Trump administration says it will detain migrant families for as long as it takes to prosecute them
"The government will not separate families but detain families together during the pendency of immigration proceedings," a government filing states.
A boy and father from Honduras are taken into custody by U.S. Border Patrol agents near the U.S.-Mexico Border on June 12, 2018 near Mission, Texas. The asylum seekers were then sent to a U.S. Customs and Border Protection processing center for possible separation.John Moore / Getty Images
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LOS ANGELES — A Trump administration filing with the U.S. District Court here argues that the government can detain parents and children together at the border for as long as it takes to prosecute them.
The preliminary injunction in favor of an anonymous woman from the Democratic Republic of Congo, known only as Ms. L, meant that President Donald Trump's Department of Justice had two choices: Release parents and children or hold them together for 20 days, the limit for holding children under a 1997 court settlement known as the Flores settlement agreement.
"We believe that the Flores Agreement permits the Government to detain families together to comply with the nationwide order in Ms. L," a U.S. Department of Justice spokesman said. "We nevertheless continue to believe that an amendment of the Flores Agreement is appropriate to address this issue."
In the filing the Department of Justice says it will keep families together until the parents' cases are adjudicated, which can take months.
"To comply with the Ms. L injunction, the government will not separate families but detain families together during the pendency of immigration proceedings when they are apprehended at or between ports of entry and therefore subject to the Ms. L injunction," the "notice of compliance" reads.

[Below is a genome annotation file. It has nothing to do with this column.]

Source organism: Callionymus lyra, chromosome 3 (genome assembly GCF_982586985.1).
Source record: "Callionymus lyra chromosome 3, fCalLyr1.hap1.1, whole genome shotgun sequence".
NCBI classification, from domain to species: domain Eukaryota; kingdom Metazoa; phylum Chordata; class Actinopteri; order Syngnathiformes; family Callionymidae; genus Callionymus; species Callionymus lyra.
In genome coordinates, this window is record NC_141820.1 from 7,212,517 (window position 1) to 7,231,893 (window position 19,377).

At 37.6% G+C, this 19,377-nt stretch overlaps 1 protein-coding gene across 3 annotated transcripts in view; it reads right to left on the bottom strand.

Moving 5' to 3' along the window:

Such a move was feared by immigrant advocates who believed all along that President Trump, in signing an executive order to end the policy of separating children from parents at the southern border, intended to detain families indefinitely.
The American Civil Liberties Union is disputing the Trump administration's interpretation of the ruling.
Lee Gelernt, deputy director of its Immigrants' Rights Project, said the government has a constitutional obligation to release parents who don't pose a flight risk or danger, and that parents can choose to release their children if they don't want them to be in a family detention center.
"Ultimately the (San Diego) case leaves it up to parents to decide what is in the best interests of the child," Gelernt said. "It would be flatly unconstitutional if the government's purpose in detaining families is punitive or is intended to serve as a deterrent."
The administration's policy of separating families was touted as a deterrent to illegal immigration by Attorney General Jeff Sessions and Chief of Staff John Kelly as early as last year, but a surge in migrants fleeing violence in Central America hastened the action, officials said.
Many of these people seek asylum in the United States after fleeing gang violence and threats in places like Honduras and El Salvador.
A policy of holding families whole beyond 20 days could necessitate the construction of new facilities. NBC News found that, based on government data and a detention rate at the southern border of 420 parents and children a day, immigration authorities will run out of room for them in a matter of days.